The brain understands what is natural

The brain understands what is natural

10.MAR.2014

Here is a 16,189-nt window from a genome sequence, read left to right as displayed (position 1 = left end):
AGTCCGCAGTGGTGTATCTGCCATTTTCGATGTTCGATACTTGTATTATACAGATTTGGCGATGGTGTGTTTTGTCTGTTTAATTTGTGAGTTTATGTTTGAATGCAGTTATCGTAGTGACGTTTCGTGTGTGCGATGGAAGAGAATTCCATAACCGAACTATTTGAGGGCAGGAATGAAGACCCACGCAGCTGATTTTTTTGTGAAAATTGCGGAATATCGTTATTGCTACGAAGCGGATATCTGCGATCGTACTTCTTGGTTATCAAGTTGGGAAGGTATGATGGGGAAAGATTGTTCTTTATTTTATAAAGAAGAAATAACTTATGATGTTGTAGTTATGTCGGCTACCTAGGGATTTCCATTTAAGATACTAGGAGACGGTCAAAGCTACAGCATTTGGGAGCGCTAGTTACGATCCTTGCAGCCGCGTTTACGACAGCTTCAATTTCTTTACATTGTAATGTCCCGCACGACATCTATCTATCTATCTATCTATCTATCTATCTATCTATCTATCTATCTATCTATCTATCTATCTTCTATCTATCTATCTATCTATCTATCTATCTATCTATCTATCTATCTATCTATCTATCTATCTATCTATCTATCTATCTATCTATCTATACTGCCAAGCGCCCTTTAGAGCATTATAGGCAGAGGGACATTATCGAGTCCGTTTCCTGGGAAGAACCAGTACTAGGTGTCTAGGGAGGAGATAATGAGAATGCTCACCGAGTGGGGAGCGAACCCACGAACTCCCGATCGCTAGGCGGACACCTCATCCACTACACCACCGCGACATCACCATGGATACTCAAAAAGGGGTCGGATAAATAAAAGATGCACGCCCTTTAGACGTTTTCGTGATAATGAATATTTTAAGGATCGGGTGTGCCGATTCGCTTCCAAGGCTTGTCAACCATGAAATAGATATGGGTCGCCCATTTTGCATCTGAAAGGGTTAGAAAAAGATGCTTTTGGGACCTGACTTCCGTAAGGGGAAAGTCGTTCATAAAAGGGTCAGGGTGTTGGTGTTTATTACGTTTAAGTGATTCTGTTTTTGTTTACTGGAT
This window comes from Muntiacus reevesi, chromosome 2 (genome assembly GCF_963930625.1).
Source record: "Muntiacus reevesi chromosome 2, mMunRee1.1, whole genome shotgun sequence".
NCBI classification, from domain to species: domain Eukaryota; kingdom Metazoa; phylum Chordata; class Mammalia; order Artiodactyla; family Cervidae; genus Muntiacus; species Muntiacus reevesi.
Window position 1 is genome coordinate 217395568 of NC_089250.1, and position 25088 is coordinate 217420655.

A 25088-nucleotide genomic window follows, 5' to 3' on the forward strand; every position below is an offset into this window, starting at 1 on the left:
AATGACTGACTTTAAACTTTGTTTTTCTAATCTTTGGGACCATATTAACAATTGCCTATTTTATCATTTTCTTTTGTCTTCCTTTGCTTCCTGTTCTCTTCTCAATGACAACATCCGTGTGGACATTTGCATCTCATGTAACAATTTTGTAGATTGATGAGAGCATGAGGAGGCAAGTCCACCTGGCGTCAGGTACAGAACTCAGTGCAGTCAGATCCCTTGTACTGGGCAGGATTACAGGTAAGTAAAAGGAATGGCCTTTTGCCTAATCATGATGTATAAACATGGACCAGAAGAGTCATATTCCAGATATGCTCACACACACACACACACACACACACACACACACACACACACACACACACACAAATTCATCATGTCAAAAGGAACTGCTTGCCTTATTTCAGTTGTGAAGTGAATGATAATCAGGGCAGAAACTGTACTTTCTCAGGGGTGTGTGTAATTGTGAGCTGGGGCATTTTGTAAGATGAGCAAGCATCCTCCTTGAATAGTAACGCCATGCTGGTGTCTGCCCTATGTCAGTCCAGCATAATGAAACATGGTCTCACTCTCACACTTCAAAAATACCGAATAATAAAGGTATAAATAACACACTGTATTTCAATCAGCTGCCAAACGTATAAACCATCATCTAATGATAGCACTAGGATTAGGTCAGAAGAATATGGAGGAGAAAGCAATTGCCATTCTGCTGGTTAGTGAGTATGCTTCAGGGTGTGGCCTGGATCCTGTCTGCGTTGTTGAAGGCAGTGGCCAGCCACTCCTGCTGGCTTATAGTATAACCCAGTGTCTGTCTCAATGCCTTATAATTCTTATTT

There is something that unites marketing professors worldwide: the worst cases of product innovation. The following case is one of the greatest hits. In the early 2000s, one of the internationally best-known sauce brands decided it would be a good idea to launch a product line based on ketchups of various colors, shying away from the traditional red, making a rainbow of sauces in which the consumer could choose from green ketchup to blue or purple. When the novelty passed and parents were screaming to the sky about the amount of dye that they were serving their children, the product was removed. In addition, the product was perceived to be very strange, even though it tasted exactly like the traditional ketchup. Indeed, scientists at the University of Oxford, from the Cognitive Science Program at Occidental College in Los Angeles, and from the University of Trento say in a study that the color of food influences our perception of flavor. One of the reasons why this happens is because of the phenomenon called synesthesia, by which our senses…

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